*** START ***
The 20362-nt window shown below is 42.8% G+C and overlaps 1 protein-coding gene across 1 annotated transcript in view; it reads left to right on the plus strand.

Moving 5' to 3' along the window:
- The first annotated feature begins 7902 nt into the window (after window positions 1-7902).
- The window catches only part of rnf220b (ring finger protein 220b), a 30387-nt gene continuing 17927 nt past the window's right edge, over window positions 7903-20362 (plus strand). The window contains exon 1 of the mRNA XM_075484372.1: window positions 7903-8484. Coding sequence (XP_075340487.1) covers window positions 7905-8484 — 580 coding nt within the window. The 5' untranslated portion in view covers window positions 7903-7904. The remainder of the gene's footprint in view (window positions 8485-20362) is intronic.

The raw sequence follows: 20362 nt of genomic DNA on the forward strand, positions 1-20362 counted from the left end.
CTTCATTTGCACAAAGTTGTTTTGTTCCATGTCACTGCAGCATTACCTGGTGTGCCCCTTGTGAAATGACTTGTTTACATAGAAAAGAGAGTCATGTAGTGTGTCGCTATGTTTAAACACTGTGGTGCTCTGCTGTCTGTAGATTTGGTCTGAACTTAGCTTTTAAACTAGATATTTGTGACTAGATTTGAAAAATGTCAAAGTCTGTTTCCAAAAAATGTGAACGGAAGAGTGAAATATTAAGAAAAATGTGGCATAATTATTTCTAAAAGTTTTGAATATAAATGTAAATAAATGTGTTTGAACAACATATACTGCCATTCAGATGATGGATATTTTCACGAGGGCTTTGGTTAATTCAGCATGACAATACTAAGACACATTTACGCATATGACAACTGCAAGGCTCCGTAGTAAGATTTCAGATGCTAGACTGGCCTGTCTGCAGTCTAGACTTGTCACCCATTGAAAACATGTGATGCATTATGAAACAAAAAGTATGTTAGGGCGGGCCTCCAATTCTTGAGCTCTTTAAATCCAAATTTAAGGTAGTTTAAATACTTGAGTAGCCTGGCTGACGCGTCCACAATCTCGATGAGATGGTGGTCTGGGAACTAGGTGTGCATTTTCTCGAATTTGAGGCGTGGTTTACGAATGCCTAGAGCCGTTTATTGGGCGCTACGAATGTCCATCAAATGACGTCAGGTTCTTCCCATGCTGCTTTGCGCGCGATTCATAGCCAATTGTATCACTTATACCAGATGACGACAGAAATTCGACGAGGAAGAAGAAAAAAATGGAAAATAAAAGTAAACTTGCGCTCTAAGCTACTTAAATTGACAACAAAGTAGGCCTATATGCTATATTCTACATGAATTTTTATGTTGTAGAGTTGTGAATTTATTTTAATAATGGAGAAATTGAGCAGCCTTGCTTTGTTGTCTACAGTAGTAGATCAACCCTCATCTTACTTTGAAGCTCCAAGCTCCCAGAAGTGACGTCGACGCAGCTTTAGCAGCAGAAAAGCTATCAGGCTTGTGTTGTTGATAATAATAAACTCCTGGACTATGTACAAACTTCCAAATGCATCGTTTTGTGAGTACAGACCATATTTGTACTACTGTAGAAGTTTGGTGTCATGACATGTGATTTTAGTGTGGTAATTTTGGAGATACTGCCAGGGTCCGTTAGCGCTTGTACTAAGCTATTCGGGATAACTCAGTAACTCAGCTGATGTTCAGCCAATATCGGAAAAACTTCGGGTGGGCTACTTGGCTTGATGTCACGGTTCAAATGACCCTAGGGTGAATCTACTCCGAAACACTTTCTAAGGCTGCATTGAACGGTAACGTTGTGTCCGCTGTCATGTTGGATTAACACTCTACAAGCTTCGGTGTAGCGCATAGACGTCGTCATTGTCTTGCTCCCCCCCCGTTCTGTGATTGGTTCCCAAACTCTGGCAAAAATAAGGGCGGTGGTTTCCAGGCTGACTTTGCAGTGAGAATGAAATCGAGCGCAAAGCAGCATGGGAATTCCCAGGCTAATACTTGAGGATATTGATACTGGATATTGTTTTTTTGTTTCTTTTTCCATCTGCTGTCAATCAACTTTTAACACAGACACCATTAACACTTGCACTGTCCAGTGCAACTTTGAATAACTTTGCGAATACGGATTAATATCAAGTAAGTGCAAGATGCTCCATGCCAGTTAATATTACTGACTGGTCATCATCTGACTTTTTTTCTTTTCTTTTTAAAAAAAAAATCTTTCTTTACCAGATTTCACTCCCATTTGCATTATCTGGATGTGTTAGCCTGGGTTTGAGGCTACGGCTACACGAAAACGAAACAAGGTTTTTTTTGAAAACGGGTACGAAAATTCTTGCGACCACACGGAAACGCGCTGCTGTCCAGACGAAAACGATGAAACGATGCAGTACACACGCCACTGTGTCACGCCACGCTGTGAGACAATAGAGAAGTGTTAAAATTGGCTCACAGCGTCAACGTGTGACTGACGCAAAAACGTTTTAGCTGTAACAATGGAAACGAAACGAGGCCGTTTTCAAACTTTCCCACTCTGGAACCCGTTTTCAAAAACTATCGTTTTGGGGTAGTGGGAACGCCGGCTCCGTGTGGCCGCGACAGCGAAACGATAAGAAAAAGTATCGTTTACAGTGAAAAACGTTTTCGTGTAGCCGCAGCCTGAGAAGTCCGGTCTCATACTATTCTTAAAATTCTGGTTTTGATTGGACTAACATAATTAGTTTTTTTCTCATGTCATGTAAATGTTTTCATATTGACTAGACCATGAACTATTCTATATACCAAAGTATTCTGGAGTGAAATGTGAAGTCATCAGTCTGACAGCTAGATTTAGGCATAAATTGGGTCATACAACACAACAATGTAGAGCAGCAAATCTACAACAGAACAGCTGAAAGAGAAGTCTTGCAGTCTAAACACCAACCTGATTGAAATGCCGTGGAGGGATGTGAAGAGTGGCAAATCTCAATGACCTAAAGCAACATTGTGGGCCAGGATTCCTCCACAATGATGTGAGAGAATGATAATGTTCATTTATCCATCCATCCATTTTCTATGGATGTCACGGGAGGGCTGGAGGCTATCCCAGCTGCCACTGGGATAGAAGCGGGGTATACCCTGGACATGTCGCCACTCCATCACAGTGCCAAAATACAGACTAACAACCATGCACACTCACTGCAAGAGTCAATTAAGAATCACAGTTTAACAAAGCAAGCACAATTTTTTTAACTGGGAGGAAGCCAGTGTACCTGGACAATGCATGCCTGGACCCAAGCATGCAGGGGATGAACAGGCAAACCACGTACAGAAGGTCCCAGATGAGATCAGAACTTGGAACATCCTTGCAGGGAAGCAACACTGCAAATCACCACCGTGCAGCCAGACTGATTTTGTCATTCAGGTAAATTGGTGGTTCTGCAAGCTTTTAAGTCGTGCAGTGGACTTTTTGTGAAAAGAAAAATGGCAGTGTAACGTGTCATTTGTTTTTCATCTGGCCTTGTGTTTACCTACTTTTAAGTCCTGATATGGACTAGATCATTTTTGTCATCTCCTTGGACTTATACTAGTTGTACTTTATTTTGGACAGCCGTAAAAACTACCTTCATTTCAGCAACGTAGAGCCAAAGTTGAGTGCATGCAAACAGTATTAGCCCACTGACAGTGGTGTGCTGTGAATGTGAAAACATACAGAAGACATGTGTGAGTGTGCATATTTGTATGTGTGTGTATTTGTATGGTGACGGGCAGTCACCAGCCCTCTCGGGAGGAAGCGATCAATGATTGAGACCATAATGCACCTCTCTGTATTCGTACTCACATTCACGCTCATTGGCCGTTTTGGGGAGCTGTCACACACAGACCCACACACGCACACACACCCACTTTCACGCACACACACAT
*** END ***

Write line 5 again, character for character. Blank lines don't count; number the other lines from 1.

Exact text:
The raw sequence follows: 20362 nt of genomic DNA on the forward strand, positions 1-20362 counted from the left end.